By Olivier Bault.
Poland, Helenów – Pressed between Moscow’s energy and military pressure in the east, and the economic and ideological pressure of Brussels, Berlin and Paris to the west, twelve Central and Eastern European countries are taking part in the Three Seas Initiative (The Adriatic and the Black Sea) aimed at strengthening regional cooperation and infrastructure in the fields of transport, telecommunications, energy and the environment. On 4 May, Polish President Andrzej Duda’s Head of Cabinet met the foreign advisors of the Presidents of the Three Seas countries near Warsaw: the Visegrád Group countries (V4: Poland, Czechia, Slovakia and Hungary), the Baltic States (Lithuania, Latvia and Estonia), as well as Austria, Romania, Bulgaria, Slovenia and Croatia. The aim was to prepare for the summit which is to be held by these countries in Wrocław, in southwestern Poland, next July, after last year’s Dubrovnik summit in Croatia.
The message that the participating countries want to spread, according to Andrzej Duda’s Chief of Cabinet, however, goes in the direction of integration and solidarity with the European Union as a whole. With regard to infrastructure, this includes strengthening the previously neglected North-South links rather than the West-East links.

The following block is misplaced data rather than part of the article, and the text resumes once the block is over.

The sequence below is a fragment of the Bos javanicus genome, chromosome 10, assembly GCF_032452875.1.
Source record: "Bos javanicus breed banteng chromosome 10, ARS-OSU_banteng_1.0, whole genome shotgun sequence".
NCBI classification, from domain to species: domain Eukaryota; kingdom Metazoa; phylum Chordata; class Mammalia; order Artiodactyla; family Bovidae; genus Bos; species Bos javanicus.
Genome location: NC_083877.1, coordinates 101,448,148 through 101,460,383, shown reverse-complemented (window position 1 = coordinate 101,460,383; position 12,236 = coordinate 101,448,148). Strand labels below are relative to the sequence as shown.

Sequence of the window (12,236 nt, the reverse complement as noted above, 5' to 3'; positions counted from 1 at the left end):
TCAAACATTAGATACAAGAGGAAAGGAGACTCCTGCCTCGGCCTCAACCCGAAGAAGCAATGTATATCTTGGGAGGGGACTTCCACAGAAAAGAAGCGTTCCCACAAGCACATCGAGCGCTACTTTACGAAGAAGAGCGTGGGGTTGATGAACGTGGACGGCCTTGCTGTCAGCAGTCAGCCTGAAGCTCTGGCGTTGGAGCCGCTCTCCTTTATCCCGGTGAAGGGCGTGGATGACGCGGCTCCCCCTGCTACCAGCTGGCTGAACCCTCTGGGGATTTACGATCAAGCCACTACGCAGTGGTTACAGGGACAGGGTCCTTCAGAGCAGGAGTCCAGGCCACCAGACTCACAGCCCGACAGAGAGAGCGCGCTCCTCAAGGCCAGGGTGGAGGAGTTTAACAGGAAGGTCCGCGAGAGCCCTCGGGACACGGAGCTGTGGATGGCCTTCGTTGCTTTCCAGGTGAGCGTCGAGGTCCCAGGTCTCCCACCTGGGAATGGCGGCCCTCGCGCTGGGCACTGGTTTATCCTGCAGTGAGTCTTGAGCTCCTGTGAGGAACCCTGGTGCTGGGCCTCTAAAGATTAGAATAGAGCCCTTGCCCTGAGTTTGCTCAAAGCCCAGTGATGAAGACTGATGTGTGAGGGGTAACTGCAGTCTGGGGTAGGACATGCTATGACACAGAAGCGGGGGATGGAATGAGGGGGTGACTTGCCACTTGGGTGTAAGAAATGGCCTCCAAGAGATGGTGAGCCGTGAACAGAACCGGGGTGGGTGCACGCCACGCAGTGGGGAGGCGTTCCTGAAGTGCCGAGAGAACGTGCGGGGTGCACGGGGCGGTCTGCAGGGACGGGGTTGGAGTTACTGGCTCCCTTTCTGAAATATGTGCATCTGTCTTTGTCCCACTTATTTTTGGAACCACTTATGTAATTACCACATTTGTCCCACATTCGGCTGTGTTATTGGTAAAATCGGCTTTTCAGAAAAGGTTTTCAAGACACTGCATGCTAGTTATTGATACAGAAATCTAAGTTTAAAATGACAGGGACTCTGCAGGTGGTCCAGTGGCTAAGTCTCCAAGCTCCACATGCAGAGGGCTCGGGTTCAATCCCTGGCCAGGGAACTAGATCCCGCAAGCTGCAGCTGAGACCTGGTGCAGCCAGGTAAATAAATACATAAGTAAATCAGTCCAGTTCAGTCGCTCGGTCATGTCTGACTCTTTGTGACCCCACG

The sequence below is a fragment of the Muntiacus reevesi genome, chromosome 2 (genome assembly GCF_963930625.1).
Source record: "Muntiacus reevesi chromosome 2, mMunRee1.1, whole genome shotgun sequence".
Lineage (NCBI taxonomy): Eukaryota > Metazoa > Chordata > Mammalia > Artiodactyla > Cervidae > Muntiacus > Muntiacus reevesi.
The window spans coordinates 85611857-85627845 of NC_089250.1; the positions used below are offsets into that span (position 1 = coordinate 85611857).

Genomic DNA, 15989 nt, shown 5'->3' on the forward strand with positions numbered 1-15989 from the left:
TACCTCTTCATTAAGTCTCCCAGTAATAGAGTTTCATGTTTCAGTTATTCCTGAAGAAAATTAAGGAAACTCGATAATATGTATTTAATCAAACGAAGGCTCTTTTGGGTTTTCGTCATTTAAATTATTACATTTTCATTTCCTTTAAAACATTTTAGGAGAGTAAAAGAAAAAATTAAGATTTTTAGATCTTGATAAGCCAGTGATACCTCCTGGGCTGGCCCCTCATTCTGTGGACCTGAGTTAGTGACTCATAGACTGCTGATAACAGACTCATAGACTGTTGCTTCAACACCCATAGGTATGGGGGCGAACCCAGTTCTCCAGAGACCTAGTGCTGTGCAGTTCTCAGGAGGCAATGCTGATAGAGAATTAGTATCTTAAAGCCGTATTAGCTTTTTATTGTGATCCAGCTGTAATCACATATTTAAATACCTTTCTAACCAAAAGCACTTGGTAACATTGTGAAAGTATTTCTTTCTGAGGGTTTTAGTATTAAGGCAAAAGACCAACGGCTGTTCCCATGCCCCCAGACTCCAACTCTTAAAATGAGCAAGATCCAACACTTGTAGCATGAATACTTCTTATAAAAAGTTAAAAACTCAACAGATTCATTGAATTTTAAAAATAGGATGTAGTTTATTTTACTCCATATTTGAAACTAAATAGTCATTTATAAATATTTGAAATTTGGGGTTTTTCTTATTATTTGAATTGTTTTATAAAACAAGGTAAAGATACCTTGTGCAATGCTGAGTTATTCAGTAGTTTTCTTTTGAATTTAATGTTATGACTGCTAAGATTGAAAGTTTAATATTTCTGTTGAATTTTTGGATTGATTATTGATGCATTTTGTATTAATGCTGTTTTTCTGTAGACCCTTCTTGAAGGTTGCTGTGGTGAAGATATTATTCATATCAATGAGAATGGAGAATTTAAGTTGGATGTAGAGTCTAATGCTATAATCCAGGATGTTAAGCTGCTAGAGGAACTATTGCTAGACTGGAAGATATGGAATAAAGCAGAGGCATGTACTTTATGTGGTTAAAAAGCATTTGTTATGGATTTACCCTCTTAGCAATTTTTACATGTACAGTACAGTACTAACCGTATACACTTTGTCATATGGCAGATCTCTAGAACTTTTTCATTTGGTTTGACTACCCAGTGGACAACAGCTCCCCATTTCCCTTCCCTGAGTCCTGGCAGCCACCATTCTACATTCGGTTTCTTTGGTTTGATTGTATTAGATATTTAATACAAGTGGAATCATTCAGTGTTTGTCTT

The Three Seas Initiative has been at the center of Polish foreign policy since the Conservatives (PiS) came to power in Warsaw. Already between the two World Wars, Poland had dreamed of a great “Międzymorze” Federation of the countries of Central and Eastern Europe to resist together the supremacy of Soviet Russia and Germany. If this project derived its inspiration from the history of the Republic of the Two Nations, the union of the Kingdom of Poland and the Grand Duchy of Lithuania which extended to its peak (around 1600) from the Baltic to the Black Sea, geopolitics of the 1920s and 1930s did not make it possible to realize it. Polish President Andrzej Duda, elected in 2015, re-launched the idea, this time in the framework of enhanced cooperation within the European Union, with Croatian President Kolinda Grabar-Kitarovic.
It is unclear whether US President Donald Trump will attend the Wrocław summit but he has been invited.
Translated from French by the Visegrád Post.